Dissonance

Dissonance U-M Speaker Series

Technology, law, privacy, and security are inextricably linked. Each area is intertwined with the way that government and commerce take place. This holds true for higher education, where these subjects underpin and enable how universities, including the University of Michigan, fulfill their teaching, learning, research, and clinical mission. The Dissonance event series explores these topics from a global and national perspective, and in doing so increases university-wide multidisciplinary discourse, and supports university initiatives related to data science.

The Dissonance event series is a collaboration of faculty, staff, and students from several supporting organizations across the university. If you would like to be informed of future Dissonance events, please add your name to our email list. You are also invited to suggest a topic or a speaker for future Dissonance events.

Upcoming Events

The Ethical, Legal, and Social Implications of Genetics and Newborn Screening

6:00 p.m. • Monday, September 25, Michigan League, Vandenberg Room

Advances in prenatal screening and genetic manipulation may have the potential to all but eliminate birth defects and genetic disorders. For example, prenatal genetic testing in Iceland has almost completely erased incidents of down’s syndrome in newborns. This has led to growing concerns over creating “designer babies,” hyperbole about the potential for a new era of eugenics, and broader questions about whether science is outstripping societal and ethical norms in regards to human genetic diversity.

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Related Articles

Weapons of Math Destruction: How Big Data Increases Inequality and Threatens Democracy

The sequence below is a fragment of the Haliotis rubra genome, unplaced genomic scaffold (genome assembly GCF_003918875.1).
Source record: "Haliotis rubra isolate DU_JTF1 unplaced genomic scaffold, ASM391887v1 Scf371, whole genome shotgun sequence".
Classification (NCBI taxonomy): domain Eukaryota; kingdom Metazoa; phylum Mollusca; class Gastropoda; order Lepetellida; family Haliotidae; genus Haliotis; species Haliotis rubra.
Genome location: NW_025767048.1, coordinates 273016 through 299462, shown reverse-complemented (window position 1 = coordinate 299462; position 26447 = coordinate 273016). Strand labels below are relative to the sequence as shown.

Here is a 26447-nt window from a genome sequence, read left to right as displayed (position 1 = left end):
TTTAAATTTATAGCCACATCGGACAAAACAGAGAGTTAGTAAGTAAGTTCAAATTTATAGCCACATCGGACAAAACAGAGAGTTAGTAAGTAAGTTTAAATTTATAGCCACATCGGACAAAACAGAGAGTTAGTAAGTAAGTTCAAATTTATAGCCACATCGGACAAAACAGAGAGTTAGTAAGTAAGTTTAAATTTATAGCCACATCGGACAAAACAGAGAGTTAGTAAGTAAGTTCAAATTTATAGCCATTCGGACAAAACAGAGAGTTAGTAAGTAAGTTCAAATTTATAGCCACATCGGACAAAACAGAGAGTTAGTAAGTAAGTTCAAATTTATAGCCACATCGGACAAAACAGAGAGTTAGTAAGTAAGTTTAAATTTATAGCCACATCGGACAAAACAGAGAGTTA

Wednesday, October 11 • 1:30 p.m. • Rackham Auditorium, 915 East Washington Street, Ann Arbor

In this Dissonance pop-up, in partnership with the 2017 Michigan Institute for Data Science (MIDAS) Symposium, Cathy O’Neil will discuss her book, Weapons of Math Destruction: How Big Data Increases Inequality and Threatens Democracy.

We live in the age of the algorithm. Increasingly, the decisions that affect our lives—where we go to school, whether we get a car loan, how much we pay for health insurance—are being made not by humans, but by mathematical models. In theory, this should lead to greater fairness: Everyone is judged according to the same rules, and bias is eliminated. But as Cathy O’Neil reveals, the opposite is true. The models being used today are opaque, unregulated, and uncontestable, even when they’re wrong. Most troubling, they reinforce discrimination: If a poor student can’t get a loan because a lending model deems him too risky (by virtue of his zip code), he’s then cut off from the kind of education that could pull him out of poverty, and a vicious spiral ensues. Models are propping up the lucky and punishing the downtrodden, creating a “toxic cocktail for democracy.” Welcome to the dark side of Big Data.